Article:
Antidepressants and Alcohol Don’t Mix
All antidepressants carry the warning not to mix them with other medication without medical consultation, and, specifically, not to mix antidepressants and alcohol at all. You should not drink alcohol with antidepressants like both because alcohol can interact badly with the drug and cause negative side effects, and because alcohol can make depression worse.
Depression and Alcohol
Alcohol is known as a "depressant" drug due to its effect on the body. In addition to reducing inhibitions, increasing talkativeness and slowing reaction times, alcohol can also increase depression symptoms both when drinking and afterward.
Alcohol may negatively affect depression by:1
- Decreasing quality of sleep (decreasing REM sleep)
- Inducing sedation, anger and depression (as alcohol levels are falling)
- Worsening depression symptoms over time (chronic drinking reduces serotonin function – one suspected cause of depression)
- Creating hangover effects such as nausea and vomiting
Antidepressants and Alcohol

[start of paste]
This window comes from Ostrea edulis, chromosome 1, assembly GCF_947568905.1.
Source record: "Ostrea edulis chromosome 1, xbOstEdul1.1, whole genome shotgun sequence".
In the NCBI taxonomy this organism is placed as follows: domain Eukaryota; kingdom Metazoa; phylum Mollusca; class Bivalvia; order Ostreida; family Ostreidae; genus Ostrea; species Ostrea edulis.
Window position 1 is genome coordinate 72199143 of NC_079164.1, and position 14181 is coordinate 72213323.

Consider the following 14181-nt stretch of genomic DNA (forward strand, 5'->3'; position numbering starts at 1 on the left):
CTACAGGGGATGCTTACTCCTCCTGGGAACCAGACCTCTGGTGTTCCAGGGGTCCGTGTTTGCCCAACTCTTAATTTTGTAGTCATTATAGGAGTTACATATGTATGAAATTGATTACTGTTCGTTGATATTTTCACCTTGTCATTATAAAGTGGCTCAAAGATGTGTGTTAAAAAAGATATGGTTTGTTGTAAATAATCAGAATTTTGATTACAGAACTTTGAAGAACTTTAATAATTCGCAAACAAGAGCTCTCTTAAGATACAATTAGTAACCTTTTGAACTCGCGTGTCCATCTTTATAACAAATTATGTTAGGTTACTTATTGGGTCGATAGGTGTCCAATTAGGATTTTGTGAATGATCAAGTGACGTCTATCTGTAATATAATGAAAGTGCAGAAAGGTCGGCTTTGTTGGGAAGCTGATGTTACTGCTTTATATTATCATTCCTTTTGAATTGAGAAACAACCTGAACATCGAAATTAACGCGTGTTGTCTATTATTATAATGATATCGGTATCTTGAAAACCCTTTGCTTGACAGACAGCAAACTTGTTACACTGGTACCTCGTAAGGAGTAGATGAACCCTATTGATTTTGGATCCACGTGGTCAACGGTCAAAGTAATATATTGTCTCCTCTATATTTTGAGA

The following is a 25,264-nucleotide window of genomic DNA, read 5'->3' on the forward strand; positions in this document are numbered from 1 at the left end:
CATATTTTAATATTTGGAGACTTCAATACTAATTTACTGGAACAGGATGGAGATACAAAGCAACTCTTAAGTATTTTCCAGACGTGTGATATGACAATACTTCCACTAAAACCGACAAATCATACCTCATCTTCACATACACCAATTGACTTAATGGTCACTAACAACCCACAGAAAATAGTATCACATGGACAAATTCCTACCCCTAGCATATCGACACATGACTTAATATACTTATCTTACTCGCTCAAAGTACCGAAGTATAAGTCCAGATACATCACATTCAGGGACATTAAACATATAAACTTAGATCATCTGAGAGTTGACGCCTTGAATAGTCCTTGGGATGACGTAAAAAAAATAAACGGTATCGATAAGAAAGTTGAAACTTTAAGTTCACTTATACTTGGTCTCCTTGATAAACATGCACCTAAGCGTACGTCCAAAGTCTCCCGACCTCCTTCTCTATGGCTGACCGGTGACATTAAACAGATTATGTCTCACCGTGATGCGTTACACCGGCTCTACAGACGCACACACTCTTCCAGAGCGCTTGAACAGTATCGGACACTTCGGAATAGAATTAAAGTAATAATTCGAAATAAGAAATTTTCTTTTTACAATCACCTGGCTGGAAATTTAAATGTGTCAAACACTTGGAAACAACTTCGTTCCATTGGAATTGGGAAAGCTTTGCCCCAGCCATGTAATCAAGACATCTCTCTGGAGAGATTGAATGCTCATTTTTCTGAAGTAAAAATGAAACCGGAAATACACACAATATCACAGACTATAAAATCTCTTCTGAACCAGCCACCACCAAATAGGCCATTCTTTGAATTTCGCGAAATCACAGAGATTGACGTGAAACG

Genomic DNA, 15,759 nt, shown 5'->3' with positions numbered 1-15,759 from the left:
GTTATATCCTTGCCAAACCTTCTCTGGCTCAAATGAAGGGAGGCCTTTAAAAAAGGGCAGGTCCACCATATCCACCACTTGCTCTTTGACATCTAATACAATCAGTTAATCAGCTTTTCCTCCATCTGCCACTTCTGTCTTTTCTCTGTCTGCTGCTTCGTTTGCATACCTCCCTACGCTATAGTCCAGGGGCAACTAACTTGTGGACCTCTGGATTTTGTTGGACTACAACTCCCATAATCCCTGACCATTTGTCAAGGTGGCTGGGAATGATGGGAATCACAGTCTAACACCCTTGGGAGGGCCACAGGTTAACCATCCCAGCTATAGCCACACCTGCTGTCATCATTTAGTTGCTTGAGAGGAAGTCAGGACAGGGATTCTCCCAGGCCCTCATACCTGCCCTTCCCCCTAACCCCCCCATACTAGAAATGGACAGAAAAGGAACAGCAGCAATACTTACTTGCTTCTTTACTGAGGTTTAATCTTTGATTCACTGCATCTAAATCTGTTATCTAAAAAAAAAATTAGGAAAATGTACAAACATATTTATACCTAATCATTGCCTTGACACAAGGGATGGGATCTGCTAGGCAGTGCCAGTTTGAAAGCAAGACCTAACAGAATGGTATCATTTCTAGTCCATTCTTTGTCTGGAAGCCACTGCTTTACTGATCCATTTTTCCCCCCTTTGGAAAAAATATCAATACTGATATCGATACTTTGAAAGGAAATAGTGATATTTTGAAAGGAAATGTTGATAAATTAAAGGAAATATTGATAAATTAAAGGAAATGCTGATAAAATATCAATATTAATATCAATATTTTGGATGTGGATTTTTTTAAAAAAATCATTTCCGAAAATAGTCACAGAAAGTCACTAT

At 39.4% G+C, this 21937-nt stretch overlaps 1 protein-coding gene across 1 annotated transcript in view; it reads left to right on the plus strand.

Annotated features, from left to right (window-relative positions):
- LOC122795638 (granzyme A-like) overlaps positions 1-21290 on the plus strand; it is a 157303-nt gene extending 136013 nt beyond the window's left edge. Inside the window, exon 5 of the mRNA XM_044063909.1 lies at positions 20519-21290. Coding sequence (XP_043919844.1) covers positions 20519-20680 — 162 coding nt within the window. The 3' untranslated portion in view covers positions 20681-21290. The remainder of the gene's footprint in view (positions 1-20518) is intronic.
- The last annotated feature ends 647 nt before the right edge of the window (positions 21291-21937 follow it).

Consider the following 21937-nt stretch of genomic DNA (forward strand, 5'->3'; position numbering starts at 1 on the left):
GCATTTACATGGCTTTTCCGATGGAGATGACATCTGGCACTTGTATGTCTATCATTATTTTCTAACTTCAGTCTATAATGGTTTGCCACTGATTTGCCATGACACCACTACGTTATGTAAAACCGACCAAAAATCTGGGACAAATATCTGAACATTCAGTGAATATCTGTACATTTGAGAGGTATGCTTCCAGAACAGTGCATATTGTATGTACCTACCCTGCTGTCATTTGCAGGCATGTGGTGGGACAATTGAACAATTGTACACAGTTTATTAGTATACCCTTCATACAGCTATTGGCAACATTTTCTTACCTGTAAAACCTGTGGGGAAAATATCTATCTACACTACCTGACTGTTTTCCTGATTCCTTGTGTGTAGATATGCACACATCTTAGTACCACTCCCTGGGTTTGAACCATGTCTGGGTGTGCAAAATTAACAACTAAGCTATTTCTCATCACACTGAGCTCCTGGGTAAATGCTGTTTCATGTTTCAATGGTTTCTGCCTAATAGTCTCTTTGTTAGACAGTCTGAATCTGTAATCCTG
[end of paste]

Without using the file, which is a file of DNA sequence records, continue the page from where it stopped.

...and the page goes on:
Alcohol can also reduce the effectiveness of antidepressants, making you feel more depressed and possibly making your depression harder to treat. In addition to directly making you feel more depressed, taking antidepressants and alcohol together can:2
- Increase drowsiness, particularly when combined with other medications like sleeping or anti-anxiety drugs
- Cause a dangerous spike in blood pressure when monoamine oxidase inhibitor antidepressants and drinking alcohol are combined
- Make you prone to alcohol abuse as those with depression are known to be at a higher risk of drug abuse and dependence
- Increase antidepressant side effects
Tracy, N. (2012, January 11). Antidepressants and Alcohol Don’t Mix, HealthyPlace. Retrieved on 2020, May 29 from https://www.healthyplace.com/depression/antidepressants/antidepressants-and-alcohol-dont-mix